World’s first stable semi-synthetic organism created

In a breakthrough, scientists have created the first stable semi-synthetic organism — a single-celled bacterium — that may play important roles in drug discovery and other applications. Life’s genetic code has only ever contained four natural bases. These bases pair up to form two base pairs — the rungs of the DNA ladder — and they have simply been rearranged to create all life as we know it, from bacteria to humans. Building on earlier research in which they synthesised a DNA base pair, scientists at The Scripps Research Institute (TSRI) in the US created a new bacterium that uses the four natural bases (called A, T, C and G), which every living organism possesses, but that also holds as a pair two synthetic bases called X and Y in its genetic code.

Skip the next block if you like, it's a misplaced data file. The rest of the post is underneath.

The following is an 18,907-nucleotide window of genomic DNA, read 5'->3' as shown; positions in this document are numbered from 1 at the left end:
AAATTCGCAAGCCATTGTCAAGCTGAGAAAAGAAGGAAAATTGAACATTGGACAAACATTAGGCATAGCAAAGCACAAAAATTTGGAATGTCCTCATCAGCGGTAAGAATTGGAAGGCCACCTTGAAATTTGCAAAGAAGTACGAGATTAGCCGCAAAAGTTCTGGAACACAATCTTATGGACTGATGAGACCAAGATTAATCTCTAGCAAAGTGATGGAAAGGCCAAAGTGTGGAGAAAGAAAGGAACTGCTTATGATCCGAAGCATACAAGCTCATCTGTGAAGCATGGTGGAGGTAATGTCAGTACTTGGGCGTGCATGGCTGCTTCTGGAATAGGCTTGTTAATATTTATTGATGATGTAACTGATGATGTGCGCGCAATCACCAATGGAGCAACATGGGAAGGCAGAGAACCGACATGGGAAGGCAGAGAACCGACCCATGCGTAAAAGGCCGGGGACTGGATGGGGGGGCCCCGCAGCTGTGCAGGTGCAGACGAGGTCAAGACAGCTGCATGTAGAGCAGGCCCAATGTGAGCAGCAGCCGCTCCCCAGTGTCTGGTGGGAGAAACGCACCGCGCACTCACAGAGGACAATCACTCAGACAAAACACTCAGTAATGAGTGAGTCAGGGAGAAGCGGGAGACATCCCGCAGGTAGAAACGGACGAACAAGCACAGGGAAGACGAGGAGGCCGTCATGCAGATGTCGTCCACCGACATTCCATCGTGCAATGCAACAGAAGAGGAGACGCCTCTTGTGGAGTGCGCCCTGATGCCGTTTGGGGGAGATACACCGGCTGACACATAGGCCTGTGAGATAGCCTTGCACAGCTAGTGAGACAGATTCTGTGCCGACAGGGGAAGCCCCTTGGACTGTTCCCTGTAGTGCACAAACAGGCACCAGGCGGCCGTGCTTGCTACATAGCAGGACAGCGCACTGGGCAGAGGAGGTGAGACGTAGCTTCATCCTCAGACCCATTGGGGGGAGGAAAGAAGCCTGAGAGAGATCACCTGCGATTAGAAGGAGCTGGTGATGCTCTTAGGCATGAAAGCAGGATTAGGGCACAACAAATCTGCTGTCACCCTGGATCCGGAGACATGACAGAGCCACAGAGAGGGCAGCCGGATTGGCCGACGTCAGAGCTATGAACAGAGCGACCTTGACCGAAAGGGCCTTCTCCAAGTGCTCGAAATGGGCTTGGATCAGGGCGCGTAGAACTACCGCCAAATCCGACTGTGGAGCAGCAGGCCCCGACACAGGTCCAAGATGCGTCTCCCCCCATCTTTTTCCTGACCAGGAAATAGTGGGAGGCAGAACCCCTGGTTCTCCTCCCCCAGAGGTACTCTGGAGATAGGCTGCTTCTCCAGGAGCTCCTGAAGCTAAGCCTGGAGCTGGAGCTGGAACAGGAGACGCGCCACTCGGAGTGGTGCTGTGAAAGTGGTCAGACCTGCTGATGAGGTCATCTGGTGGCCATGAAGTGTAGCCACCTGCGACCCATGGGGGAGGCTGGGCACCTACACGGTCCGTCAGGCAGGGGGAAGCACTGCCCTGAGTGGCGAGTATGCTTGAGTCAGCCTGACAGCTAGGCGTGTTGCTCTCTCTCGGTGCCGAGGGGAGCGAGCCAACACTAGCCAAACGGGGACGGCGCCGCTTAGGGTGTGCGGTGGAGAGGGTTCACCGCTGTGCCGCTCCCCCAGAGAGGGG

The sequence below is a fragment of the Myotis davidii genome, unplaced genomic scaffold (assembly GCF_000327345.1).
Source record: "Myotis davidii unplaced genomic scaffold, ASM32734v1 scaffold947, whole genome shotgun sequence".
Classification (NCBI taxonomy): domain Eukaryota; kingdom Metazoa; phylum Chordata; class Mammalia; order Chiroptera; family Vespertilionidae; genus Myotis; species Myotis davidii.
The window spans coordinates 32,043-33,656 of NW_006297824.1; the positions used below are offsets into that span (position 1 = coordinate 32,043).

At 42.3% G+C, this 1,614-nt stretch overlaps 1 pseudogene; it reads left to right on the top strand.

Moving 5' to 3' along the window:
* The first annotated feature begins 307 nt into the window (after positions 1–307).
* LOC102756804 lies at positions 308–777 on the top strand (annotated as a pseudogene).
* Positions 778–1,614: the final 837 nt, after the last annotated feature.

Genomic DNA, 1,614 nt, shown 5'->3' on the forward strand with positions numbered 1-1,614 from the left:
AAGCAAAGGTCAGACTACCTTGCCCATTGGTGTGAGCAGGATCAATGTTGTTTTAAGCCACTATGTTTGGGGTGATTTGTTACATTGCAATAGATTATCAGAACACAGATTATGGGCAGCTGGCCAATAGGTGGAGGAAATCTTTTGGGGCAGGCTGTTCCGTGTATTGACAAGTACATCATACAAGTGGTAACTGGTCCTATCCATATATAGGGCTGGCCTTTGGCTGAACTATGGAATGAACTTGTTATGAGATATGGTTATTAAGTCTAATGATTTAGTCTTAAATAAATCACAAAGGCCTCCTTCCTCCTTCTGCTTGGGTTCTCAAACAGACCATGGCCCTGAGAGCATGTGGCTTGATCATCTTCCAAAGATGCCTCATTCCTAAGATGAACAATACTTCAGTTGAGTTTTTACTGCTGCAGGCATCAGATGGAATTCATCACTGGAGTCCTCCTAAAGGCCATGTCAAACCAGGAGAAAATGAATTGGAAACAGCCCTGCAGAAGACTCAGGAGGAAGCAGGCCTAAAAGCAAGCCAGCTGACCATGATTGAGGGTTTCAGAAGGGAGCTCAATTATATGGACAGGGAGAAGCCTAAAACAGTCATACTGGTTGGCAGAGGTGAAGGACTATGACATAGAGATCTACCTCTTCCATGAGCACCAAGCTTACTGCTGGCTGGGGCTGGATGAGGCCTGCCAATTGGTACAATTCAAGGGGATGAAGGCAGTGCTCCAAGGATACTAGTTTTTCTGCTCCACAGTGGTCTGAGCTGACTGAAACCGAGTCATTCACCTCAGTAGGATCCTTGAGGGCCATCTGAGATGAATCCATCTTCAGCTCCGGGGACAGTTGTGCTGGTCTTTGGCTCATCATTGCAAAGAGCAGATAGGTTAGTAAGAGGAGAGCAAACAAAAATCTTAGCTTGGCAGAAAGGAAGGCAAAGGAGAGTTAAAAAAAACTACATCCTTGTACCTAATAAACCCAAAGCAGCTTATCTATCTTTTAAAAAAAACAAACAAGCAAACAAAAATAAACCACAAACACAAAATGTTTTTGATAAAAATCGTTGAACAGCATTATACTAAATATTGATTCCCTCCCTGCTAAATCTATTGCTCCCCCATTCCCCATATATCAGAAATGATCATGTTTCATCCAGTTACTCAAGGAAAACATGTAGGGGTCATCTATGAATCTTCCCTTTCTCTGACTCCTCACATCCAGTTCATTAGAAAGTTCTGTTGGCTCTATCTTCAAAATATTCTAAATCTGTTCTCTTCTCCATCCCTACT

Researchers have now shown that the single-celled organism can hold on to the synthetic base pair as it divides. “We’ve made this semi-synthetic organism more life-like,” said Floyd Romesberg, professor at TSRI. Researchers said the work could be used to create new functions for single-celled organisms that play important roles in drug discovery and much more. They had earlier showed that E. coli bacteria could hold a synthetic base pair in their genetic code. However, they could not keep the base pair in their code indefinitely as they divided.